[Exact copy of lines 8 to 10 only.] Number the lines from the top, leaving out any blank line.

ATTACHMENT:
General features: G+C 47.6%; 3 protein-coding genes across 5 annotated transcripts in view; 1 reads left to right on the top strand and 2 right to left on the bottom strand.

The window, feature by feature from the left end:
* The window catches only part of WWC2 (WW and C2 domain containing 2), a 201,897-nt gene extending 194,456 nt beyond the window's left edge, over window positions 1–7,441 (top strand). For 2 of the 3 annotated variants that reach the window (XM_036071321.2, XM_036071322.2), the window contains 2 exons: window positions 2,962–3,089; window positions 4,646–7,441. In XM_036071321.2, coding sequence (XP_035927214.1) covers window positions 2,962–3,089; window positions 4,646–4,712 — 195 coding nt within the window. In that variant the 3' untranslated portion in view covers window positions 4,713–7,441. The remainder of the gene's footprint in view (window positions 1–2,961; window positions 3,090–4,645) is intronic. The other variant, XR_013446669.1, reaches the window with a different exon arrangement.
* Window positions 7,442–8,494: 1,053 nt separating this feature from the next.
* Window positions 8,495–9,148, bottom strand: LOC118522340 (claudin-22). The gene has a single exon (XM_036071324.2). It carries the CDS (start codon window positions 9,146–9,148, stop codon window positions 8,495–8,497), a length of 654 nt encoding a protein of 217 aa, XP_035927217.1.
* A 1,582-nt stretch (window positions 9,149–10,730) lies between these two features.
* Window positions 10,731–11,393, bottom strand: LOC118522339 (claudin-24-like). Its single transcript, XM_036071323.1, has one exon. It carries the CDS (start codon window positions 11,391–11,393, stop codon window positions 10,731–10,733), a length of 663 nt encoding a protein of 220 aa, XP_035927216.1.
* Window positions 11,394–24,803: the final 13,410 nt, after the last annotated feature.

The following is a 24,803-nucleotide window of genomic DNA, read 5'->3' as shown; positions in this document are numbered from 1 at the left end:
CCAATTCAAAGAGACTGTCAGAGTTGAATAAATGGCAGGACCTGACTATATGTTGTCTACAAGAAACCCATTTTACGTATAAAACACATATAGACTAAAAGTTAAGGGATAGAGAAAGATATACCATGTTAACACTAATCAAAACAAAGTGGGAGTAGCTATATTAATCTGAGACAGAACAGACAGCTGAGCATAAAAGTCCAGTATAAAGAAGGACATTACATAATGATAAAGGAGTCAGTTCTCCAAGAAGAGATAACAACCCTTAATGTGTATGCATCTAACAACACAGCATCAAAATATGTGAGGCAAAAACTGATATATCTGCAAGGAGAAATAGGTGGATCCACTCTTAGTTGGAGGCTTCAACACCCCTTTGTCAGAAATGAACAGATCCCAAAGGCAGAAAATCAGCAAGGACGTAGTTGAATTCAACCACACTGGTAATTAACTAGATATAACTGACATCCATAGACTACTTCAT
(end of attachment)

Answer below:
* Window positions 11,394–24,803: the final 13,410 nt, after the last annotated feature.

The following is a 24,803-nucleotide window of genomic DNA, read 5'->3' as shown; positions in this document are numbered from 1 at the left end:
CCAATTCAAAGAGACTGTCAGAGTTGAATAAATGGCAGGACCTGACTATATGTTGTCTACAAGAAACCCATTTTACGTATAAAACACATATAGACTAAAAGTTAAGGGATAGAGAAAGATATACCATGTTAACACTAATCAAAACAAAGTGGGAGTAGCTATATTAATCTGAGACAGAACAGACAGCTGAGCATAAAAGTCCAGTATAAAGAAGGACATTACATAATGATAAAGGAGTCAGTTCTCCAAGAAGAGATAACAACCCTTAATGTGTATGCATCTAACAACACAGCATCAAAATATGTGAGGCAAAAACTGATATATCTGCAAGGAGAAATAGGTGGATCCACTCTTAGTTGGAGGCTTCAACACCCCTTTGTCAGAAATGAACAGATCCCAAAGGCAGAAAATCAGCAAGGACGTAGTTGAATTCAACCACACTGGTAATTAACTAGATATAACTGACATCCATAGACTACTTCAT